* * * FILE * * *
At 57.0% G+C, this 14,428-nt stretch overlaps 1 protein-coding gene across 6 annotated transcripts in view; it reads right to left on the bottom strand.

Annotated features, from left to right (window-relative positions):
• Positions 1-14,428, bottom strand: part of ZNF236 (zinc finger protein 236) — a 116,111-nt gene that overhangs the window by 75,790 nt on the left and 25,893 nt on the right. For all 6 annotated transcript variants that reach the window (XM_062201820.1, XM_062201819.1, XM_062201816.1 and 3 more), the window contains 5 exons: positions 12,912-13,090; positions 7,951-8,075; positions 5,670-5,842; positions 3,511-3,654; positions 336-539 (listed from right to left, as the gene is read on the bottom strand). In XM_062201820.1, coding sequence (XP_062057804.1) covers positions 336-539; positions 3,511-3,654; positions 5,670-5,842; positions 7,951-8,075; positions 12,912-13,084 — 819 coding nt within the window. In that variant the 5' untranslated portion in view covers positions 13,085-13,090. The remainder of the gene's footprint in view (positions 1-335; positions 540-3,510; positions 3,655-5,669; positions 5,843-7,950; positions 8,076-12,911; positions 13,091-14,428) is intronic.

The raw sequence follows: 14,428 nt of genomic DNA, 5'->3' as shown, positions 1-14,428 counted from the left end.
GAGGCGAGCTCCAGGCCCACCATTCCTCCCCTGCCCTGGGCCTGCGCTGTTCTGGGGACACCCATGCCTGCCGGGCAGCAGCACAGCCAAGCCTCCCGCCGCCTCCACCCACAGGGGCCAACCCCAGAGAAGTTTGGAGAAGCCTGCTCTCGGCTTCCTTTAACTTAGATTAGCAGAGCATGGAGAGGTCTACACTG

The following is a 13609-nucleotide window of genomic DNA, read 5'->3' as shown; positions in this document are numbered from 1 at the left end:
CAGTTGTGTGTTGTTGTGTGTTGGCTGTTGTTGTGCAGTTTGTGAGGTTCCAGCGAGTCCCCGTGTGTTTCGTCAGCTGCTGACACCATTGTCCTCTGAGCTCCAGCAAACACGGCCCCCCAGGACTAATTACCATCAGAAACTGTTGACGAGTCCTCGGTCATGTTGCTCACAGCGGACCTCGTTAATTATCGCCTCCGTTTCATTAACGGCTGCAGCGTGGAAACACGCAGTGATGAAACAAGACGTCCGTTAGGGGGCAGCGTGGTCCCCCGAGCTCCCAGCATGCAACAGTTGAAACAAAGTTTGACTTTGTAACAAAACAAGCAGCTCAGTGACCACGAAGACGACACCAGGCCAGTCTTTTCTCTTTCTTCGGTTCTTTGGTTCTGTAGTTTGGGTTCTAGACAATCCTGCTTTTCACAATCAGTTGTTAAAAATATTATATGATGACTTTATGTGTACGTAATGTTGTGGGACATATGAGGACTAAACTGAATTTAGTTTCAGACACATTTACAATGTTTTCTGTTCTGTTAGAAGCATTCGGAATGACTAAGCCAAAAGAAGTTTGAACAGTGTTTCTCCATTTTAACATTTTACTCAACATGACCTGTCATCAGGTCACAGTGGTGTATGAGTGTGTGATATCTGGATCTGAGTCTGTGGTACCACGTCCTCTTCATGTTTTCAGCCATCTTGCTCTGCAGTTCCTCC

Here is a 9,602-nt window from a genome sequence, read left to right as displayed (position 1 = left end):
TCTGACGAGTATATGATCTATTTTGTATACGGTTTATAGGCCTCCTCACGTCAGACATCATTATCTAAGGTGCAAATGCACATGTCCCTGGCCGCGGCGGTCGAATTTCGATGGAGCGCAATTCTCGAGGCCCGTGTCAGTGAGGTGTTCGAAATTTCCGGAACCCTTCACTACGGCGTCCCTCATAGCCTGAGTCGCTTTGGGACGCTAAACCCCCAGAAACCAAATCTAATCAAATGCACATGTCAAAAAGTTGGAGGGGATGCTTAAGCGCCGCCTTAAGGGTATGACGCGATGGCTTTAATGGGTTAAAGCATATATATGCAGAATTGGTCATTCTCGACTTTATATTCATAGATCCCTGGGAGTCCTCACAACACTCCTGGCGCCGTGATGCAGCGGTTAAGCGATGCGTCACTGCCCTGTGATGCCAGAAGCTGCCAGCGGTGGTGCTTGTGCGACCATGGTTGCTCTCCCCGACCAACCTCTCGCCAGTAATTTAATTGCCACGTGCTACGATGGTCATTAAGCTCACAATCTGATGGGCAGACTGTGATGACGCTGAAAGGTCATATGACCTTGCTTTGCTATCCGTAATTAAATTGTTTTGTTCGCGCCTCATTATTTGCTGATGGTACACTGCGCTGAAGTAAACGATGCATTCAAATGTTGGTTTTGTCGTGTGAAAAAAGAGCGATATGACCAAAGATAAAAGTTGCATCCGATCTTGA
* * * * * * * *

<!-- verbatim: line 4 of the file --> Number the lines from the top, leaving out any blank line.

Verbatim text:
The raw sequence follows: 14,428 nt of genomic DNA, 5'->3' as shown, positions 1-14,428 counted from the left end.